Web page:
Sadly, late or non-payment of invoices is a big problem within the small business community, and can quickly lead to major problems with cash flow. Ultimately this means that they can be the difference between a business being successful or not. A lot of business owners look to profit to gauge their success, but as I’ve said many times before, profit means absolutely nothing without good cash flow.
There’s been a big increase recently, in the freelancer/small business Facebook groups I’m part of, in the number of people who have not received payment for work they’ve completed. It’s scant consolation, but they’re certainly not alone. In a recent report commissioned by BDRC Continental and Ultimate Finance (Late payments not just a smaller business issue | C-Suite) a whopping 81% of small business owners said that they had an issue with late payments.
Fortunately, there are some simple steps you can take to help increase the likelihood of you being paid on time.
When it comes to managing expectations, having a good contract in place before you start work is worth its weight in gold. Not only should you outline the key dates related to the work, for example first proof of a design by 5th October, be clear about the fee you will be charging and when this should be paid. If you’re charging by the hour, perhaps consider agreeing a maximum number of hours to be billed per month and let your client know if it looks like you’ll go over this in a particular month so that they know ahead of time to expect a larger invoice that month.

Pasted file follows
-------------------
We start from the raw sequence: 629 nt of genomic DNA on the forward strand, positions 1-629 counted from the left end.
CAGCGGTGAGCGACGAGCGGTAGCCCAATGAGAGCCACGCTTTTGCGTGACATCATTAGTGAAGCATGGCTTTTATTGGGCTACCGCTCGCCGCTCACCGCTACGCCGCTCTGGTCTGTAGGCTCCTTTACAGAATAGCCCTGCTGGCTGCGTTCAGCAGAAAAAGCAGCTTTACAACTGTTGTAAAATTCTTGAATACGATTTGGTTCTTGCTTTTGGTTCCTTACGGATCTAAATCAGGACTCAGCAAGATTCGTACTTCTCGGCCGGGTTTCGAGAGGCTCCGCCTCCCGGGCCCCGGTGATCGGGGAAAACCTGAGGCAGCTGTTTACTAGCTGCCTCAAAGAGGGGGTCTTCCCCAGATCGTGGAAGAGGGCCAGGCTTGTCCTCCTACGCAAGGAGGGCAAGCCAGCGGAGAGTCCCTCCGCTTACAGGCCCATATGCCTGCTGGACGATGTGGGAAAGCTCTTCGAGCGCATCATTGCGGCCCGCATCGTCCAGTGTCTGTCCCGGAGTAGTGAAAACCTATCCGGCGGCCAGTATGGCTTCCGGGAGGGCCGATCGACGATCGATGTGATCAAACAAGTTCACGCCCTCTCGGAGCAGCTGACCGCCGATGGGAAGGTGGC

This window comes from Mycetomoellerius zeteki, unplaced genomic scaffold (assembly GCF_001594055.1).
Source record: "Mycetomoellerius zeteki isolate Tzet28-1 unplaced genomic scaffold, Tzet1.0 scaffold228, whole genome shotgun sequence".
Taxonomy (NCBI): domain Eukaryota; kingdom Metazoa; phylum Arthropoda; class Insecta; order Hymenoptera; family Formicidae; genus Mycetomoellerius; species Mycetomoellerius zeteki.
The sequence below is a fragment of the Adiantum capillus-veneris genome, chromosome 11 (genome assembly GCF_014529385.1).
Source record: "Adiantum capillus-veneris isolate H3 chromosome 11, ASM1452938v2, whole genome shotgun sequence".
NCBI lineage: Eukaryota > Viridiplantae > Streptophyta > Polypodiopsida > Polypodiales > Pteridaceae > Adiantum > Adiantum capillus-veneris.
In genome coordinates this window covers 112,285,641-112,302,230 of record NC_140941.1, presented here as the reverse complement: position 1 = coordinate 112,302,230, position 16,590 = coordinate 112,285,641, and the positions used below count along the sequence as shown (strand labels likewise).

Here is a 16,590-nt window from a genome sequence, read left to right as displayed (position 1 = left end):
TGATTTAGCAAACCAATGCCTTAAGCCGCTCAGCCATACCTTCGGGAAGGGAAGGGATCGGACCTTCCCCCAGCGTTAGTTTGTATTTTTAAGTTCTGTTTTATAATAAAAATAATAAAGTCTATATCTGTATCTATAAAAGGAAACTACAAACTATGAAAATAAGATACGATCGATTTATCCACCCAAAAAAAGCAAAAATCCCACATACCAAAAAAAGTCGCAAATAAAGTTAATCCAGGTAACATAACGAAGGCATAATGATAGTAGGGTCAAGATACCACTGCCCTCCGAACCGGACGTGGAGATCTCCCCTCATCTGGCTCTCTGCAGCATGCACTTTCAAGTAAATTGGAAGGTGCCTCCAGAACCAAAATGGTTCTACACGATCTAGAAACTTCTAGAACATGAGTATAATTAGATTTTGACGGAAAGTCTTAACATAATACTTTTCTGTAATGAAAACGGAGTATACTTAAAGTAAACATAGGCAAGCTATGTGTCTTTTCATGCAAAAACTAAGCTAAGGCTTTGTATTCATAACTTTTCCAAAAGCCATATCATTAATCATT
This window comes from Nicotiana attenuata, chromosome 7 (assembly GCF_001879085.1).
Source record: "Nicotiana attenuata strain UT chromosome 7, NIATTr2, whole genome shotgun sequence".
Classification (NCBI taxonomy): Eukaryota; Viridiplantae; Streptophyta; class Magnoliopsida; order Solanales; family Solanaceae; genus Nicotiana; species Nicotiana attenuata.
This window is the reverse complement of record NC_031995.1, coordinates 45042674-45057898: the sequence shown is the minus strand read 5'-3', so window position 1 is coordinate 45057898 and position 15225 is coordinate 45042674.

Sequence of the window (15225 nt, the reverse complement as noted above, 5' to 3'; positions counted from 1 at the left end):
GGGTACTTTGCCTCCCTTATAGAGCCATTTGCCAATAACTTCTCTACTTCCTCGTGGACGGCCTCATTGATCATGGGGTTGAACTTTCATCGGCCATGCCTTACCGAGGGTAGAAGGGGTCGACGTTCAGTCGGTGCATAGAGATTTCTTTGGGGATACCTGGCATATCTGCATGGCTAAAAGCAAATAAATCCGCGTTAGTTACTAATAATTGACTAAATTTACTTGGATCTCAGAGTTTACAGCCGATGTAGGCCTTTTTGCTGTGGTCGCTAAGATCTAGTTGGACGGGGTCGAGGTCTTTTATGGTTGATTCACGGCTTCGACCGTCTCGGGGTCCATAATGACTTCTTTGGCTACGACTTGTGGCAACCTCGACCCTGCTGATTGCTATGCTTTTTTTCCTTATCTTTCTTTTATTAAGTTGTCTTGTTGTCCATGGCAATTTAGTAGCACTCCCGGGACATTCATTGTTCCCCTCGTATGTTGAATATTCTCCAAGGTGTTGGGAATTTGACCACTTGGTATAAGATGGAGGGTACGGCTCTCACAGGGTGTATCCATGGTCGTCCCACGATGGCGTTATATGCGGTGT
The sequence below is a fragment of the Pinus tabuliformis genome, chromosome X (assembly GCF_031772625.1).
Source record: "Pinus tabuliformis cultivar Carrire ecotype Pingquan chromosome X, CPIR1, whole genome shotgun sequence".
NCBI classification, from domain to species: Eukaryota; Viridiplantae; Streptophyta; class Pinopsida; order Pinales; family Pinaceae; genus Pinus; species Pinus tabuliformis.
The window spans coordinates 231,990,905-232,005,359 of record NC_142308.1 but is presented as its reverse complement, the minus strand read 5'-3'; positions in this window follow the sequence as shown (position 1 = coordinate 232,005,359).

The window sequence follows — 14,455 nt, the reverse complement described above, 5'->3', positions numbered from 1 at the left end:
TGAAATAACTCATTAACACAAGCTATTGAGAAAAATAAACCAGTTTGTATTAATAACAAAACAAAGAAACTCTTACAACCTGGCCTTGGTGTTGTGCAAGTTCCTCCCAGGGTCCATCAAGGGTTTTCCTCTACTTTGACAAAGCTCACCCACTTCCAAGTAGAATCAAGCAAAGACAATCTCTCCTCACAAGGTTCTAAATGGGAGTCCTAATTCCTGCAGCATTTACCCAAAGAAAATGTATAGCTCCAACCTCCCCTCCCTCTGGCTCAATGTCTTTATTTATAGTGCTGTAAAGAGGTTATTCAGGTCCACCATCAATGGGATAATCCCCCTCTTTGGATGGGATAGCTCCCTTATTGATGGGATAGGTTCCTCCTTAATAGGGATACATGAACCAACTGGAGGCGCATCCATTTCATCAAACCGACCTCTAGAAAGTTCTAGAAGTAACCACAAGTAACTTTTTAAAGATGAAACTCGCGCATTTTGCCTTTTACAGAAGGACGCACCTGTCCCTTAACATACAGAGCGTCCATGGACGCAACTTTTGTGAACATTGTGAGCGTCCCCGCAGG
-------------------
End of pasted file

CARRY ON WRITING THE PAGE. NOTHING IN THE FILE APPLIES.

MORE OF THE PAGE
People are more likely to deal with something promptly if they can remember why they’re doing it. Invoicing as soon as the work is completed means that the project, and the fantastic job you did, is still fresh in the client’s mind so they’re more likely to want to show you how much they appreciate your awesomeness by paying you quickly.
For larger projects, consider breaking it down into smaller milestones and invoicing once these have been delivered (making this clear in your contract, of course). You may also want to consider requesting a deposit prior to work starting.
Remember how your parents told you that you should always say please and thank you? They probably didn’t have your future life as a business owner in mind, but they were actually teaching you an important lesson about invoicing. According to a study last year by FreshBooks, being polite in your invoices increases the number being paid by 5%!
As well as remembering your manners, using plain English can also help. For example, “Payment is due within 14 days” is much clearer than “Net 14”.
Your clients are busy, make it as easy as possible for them to pay you (or in other words, make it difficult not to!) Services like Stripe and GoCardless can be integrated with many accounting packages, meaning that your clients can pay directly from their invoice.
If you have clients where you do regular work and invoice monthly, why not go one step further and ask them to sign up a monthly payment plan? Again, Stripe and GoCardless are great for this. There’s a small charge for using these services, but it’s tiny compared to the cost of not paying paid.